Biddle, however, claims "Android's success isn't really about these phones," without giving any sales numbers that show otherwise. In fact, these phones do explain a part of Android's popularity. The Samsung Galaxy SIII has outsold the iPhone 4S, in certain quarters. And the SII was last year's second best selling Android after the SIII. Those two phones alone don't eclipse Apple's total 2012 sales. For the financial year, the company sold 125 million iPhones. The S series has sold 100 million units during its entire existence, according to Samsung.
The most popular Android phone, however, is just one of the many, many phones that offer the Android experience. That's Google's real winning point: It offers something for everyone. Samsung has crappy cheap-o phones, too. Like the Captivate, one of Biddle's example, which retails for one cent with a two year contract. And then there are a whole bunch of other hardware companies—HTC, Huawei, LG, etc.—hawking their Android wares, which vary in price and quality.
This diversification has helped Android in its conquest for market share dominance as its lower-budget offerings have helped Android conquer Asia and other emerging markets. Almost half of Android's sales come from China and India. And this chart from Gartner chart via The Guardian shows that Android is pulling past "featurephones," or what the industry charitably calls dumbphones.
A lot of that has to do with middle class people upgrading to their first fancy phones, according to Quartz's Christopher Mims. These Android hardware makers have also glommed on to the phablet trend, noting that people will pay a little more money for more screen. Apple, on the other hand, has so far refused to put out a new phone that retails for less than $650. And it doesn't look poised to get into the Phablet game any time soon. Apple doesn't care to play the market share game. Up until now, the company has survived on profit margins. The iPhone costs a lot, but people will pay for it.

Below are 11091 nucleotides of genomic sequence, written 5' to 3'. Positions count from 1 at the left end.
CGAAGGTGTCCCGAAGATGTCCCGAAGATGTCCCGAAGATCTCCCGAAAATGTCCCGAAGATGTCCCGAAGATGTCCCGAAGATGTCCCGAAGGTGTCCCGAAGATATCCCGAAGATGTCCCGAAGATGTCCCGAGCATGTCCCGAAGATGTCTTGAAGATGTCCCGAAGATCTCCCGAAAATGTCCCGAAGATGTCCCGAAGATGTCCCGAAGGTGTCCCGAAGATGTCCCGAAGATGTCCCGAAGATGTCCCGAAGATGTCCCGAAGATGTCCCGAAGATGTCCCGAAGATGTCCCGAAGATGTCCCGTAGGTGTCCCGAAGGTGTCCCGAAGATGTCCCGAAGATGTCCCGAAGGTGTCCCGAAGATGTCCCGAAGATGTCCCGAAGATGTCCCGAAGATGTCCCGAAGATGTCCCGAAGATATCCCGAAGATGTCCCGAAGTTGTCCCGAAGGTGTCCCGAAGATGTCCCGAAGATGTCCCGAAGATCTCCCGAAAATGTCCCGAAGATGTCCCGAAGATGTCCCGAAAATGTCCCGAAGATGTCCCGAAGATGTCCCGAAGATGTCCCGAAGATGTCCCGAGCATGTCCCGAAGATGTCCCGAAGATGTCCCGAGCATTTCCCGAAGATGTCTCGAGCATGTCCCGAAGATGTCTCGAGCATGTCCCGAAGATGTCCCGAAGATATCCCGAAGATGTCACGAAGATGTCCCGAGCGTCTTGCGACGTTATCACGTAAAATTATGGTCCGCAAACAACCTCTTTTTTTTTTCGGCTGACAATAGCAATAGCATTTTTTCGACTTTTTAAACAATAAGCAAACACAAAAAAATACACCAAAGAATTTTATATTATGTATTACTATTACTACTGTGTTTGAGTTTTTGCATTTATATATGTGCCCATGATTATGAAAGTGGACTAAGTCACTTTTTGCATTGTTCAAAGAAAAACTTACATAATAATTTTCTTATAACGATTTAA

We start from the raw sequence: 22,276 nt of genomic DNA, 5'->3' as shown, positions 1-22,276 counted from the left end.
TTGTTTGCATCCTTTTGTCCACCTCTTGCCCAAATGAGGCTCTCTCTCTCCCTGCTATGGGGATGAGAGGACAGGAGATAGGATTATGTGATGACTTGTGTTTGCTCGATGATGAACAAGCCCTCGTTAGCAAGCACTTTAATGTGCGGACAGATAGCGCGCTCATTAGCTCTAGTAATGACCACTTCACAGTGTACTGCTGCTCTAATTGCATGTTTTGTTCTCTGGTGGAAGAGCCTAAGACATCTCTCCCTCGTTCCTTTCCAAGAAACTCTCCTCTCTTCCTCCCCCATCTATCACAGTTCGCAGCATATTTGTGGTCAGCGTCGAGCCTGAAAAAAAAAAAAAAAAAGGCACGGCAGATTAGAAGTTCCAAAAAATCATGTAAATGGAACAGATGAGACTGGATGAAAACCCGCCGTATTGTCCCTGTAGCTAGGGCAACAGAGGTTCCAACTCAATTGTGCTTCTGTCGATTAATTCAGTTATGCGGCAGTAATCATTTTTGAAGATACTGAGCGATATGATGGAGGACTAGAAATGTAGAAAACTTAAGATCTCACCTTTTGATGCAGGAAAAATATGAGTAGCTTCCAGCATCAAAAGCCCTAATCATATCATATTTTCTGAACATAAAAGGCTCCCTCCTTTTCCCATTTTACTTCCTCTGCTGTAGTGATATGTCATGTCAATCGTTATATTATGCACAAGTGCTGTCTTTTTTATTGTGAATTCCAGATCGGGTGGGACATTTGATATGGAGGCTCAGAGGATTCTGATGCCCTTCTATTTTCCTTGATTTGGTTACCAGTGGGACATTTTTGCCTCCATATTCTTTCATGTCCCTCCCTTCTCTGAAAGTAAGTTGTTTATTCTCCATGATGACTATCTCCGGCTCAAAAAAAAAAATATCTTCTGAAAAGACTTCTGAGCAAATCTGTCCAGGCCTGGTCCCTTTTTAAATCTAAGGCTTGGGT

That strategy might not work for too much longer, though, as The Atlantic's Derek Thompson explained. "The world is eating into Apple's markets faster than Apple is building new markets," he writes. As it exhausts its niche market, its margins will start shrinking. (This may have already started happening, as this week's quarterly earnings report could show.) And without a new product, just like Samsung, Apple will need to get popular and, in addition to the fancy iPhone 5, put out products that compromise on quality for value.
In fact, the company has already started doing this. The iPad Mini is a product of that thinking. The company compromised on screen quality to put out something cheap that appealed to a wider set of people. Whispers of a cheap iPhone suggest Apple will continue down that path.
The difference between Apple and Android isn't cheap versus quality. The distinction, rather, is "cool" versus "popular." The iPhone has something special, Android has it all.
This article is from the archive of our partner The Wire.